Fast-growing start-ups are waging a war for top talent. But among even the most difficult positions to slot, a few emerge as the most challenging of all.
The tech and start-up industries continue to thrive in many cities throughout the United States, especially in San Francisco, Boston, and New York. Although many people are still talking about the so-called Series A funding crunch stalling seed-funded companies that have failed to gain significant traction, it's still an exceptional time to be an entrepreneur.
Why? The barriers to entry for a new tech company are a lot lower than even a few years ago because of the advancements of cloud computing and access to hosting options like Amazon Web Services. And funding is still accessible for great teams and great business ideas.
Plus, there are new financing outlets available through crowdfunding sites. For example, Formlabs, a desktop 3D printing company, raised an initial seed round of capital and then went on to raise $3 million through a crowdfunded Kickstarter campaign.
What does all of this mean for the hiring landscape this year? Competition for top-tier talent continues to be fierce.
It's still ultra-competitive in each of the five areas I outlined last year. But I am noticing five new sectors in which it is getting extremely challenging to recruit, too:
While 'big data' is a trendy term that, at this point, probably makes you cringe, it's also a huge reality. The amount of data that is generated in today's world is amazing. Did you know that Facebook processes 2.5 billion pieces of content and more than 500 terabytes of data each day? Yes, each day. Incredible.
Data is great. But unless you have someone who is able to build out an infrastructure to wrestle with--and make sense of--it, data is useless.
I've seen a steady increase in the demand for data scientists who have a passion for solving complex analytical problems as well as experience working with large, multi-faceted data sets.
This demand for data scientists touches almost every industry, and comes up across many functional areas within a company, not just engineering. For example, marketing departments are increasingly seeking data scientists to help develop content strategy.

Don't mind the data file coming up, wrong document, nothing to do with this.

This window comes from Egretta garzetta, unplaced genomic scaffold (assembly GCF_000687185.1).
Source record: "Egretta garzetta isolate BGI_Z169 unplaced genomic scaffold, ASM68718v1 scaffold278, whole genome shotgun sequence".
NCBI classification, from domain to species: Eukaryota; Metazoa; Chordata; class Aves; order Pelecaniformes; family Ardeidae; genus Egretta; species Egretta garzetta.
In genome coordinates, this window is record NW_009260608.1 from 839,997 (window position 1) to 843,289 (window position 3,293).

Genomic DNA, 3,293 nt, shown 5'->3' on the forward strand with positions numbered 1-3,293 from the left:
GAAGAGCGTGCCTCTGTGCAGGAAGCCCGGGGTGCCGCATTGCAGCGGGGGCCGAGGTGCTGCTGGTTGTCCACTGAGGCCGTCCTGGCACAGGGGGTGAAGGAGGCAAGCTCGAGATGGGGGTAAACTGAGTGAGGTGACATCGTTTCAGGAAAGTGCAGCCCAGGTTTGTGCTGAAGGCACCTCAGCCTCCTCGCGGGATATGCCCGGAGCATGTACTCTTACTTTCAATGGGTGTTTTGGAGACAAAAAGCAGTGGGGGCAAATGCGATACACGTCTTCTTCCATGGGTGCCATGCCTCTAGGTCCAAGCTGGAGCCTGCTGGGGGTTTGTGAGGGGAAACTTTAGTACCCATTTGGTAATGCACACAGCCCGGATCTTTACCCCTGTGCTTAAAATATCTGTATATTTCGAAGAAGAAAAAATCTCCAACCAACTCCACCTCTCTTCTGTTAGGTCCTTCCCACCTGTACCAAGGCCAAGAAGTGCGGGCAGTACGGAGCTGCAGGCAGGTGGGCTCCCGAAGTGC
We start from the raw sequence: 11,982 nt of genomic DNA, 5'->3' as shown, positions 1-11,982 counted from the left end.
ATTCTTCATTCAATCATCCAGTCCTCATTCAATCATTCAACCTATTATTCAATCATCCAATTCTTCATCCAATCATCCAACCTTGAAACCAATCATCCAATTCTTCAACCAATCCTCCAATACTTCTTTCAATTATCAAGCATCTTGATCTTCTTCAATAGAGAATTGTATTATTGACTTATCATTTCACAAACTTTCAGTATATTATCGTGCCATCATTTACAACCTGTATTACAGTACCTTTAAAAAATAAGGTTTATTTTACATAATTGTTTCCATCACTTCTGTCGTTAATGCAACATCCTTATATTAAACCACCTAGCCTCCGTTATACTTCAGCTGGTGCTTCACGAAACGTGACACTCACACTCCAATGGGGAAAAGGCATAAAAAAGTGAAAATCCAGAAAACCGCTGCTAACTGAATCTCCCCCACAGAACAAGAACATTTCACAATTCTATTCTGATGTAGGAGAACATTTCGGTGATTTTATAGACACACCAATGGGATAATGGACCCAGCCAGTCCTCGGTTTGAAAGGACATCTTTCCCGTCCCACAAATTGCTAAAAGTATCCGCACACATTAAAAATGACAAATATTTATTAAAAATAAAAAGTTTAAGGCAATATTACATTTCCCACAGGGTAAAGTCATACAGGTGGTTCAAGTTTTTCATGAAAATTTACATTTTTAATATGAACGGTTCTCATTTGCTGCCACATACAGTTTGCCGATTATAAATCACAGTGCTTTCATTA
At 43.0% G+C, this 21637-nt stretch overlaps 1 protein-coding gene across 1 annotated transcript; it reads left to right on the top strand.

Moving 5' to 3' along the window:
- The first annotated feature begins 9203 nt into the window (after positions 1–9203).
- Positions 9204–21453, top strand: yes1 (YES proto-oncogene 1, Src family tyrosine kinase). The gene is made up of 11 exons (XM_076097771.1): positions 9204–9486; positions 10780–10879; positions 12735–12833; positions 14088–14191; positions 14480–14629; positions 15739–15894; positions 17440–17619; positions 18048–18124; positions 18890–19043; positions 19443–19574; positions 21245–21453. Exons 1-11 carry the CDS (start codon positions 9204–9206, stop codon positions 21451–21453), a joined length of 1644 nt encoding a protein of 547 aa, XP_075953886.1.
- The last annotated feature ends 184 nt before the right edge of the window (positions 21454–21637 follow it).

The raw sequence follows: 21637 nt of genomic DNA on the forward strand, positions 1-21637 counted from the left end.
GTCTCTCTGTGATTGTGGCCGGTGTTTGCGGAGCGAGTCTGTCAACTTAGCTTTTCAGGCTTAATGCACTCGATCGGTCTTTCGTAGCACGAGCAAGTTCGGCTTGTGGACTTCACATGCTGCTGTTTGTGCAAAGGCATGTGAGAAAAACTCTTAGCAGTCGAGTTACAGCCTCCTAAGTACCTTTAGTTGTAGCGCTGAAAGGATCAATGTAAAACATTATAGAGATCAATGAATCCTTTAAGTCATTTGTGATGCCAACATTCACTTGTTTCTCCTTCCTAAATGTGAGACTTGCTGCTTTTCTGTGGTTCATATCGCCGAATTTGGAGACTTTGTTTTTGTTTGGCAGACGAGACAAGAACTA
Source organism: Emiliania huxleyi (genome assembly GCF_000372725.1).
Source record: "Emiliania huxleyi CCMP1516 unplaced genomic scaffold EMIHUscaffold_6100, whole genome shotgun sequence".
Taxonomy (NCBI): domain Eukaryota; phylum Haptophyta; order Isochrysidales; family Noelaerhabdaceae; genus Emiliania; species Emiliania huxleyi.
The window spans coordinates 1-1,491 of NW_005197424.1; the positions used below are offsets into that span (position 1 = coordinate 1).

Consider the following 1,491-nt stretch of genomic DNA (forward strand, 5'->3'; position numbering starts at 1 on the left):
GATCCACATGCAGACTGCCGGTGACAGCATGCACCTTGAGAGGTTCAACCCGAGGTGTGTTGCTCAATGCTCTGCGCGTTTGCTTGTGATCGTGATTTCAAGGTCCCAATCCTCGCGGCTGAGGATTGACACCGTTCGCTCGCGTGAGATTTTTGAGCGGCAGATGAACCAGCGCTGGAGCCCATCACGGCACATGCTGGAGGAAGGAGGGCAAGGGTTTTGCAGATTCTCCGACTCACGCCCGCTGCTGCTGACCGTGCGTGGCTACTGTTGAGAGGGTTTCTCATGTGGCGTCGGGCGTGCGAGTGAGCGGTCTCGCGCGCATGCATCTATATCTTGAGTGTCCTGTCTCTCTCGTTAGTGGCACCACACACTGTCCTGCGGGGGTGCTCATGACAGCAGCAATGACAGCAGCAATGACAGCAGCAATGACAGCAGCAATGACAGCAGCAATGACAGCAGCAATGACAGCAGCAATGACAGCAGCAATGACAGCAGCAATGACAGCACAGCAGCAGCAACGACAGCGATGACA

Even before the iPhone, I remember each time I went to a panel discussion, I would hear: "This is the year of mobile." Now, if you're not thinking mobile first, you're likely compromising your growth trajectory already.
The demand for mobile talent is exploding, and the market for people who have mobile experience is ultra-competitive. For example, software engineers who have developed iOS or Android apps are in high demand, as are user-experience experts who know how to create a compelling design on smart phones or tablets.
Enterprise is back! The areas of growth are online business-to-business and software-as-a-service products. Need proof? Check out the October IPO of Workday, which sells cloud software for enterprise technologies. The opening day it popped 72 percent and the company's current market cap is almost $8.5 billion. Or Box, a cloud file-sharing company, which raised $125 million last year to bring its total funding to $284 million.
Many companies are actively looking for people who have past experience in these industries, and they're looking across departments: sales, marketing, product management, executive management. What's most desirable? Those who understand how businesses like these scale as well as market trends and customer requirements.
These days, you can get your company's online service up and running quickly with Amazon Web Services, Rackspace, or a myriad of other cloud providers. But if your product finds a market fit and it's a runaway success, you'll need in-house expertise to help you scale and manage cloud infrastructure and operations with a cloud host.
As such, I've noticed first-hand more and more companies looking for engineers, architests, and developers who have experience working with Amazon Web Services, or other cloud providers. Experience with Linux systems administration is also in need.
Ruby on Rails
When it comes to web development, it's difficult to find engineers who are qualified across all technologies (PHP, Python, Java, for instance), but it Ruby on Rails talent is frequently the toughest to find. A lot of start-ups choose Ruby on Rails because of the frameworks it offers and the fast speed at which development can be done.
Many developers recognize the need, and are setting up their own web development consulting firms or operating as independent consultants.
KEITH CLINE has been a start-up headhunter for 14 years. He is the founder of Dissero, a recruiting firm that works primarily with VC-backed start-ups. He is also the founder of VentureFizz, a website about technology and entrepreneurship in Boston. @VentureFizz